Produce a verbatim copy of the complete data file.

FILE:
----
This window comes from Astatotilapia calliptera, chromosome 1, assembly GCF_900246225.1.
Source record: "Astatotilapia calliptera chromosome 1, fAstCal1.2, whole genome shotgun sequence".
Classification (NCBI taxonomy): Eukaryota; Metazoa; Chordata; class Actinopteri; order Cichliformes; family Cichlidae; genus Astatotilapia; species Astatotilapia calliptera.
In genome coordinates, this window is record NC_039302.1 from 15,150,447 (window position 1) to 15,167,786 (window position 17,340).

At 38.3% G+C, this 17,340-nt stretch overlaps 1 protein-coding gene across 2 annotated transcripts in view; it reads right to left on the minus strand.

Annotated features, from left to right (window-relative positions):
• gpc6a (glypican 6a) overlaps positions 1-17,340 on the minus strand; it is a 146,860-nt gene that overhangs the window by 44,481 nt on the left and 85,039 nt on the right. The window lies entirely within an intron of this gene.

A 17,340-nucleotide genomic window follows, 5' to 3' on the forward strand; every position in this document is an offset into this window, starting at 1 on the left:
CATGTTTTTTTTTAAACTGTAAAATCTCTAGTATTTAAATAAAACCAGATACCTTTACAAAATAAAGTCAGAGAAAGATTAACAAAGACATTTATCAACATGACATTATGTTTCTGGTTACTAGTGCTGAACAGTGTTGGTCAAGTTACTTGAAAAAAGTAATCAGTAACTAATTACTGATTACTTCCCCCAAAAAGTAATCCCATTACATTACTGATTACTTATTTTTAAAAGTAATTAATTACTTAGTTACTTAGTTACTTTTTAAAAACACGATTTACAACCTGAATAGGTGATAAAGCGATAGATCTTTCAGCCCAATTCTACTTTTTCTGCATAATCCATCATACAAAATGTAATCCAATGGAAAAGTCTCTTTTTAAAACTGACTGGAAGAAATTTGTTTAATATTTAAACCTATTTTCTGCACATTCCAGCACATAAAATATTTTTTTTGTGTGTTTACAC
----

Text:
This window comes from Astatotilapia calliptera, chromosome 1, assembly GCF_900246225.1.
Source record: "Astatotilapia calliptera chromosome 1, fAstCal1.2, whole genome shotgun sequence".
Classification (NCBI taxonomy): Eukaryota; Metazoa; Chordata; class Actinopteri; order Cichliformes; family Cichlidae; genus Astatotilapia; species Astatotilapia calliptera.
In genome coordinates, this window is record NC_039302.1 from 15,150,447 (window position 1) to 15,167,786 (window position 17,340).

At 38.3% G+C, this 17,340-nt stretch overlaps 1 protein-coding gene across 2 annotated transcripts in view; it reads right to left on the minus strand.

Annotated features, from left to right (window-relative positions):
• gpc6a (glypican 6a) overlaps positions 1-17,340 on the minus strand; it is a 146,860-nt gene that overhangs the window by 44,481 nt on the left and 85,039 nt on the right. The window lies entirely within an intron of this gene.

A 17,340-nucleotide genomic window follows, 5' to 3' on the forward strand; every position in this document is an offset into this window, starting at 1 on the left:
CATGTTTTTTTTTAAACTGTAAAATCTCTAGTATTTAAATAAAACCAGATACCTTTACAAAATAAAGTCAGAGAAAGATTAACAAAGACATTTATCAACATGACATTATGTTTCTGGTTACTAGTGCTGAACAGTGTTGGTCAAGTTACTTGAAAAAAGTAATCAGTAACTAATTACTGATTACTTCCCCCAAAAAGTAATCCCATTACATTACTGATTACTTATTTTTAAAAGTAATTAATTACTTAGTTACTTAGTTACTTTTTAAAAACACGATTTACAACCTGAATAGGTGATAAAGCGATAGATCTTTCAGCCCAATTCTACTTTTTCTGCATAATCCATCATACAAAATGTAATCCAATGGAAAAGTCTCTTTTTAAAACTGACTGGAAGAAATTTGTTTAATATTTAAACCTATTTTCTGCACATTCCAGCACATAAAATATTTTTTTTGTGTGTTTACAC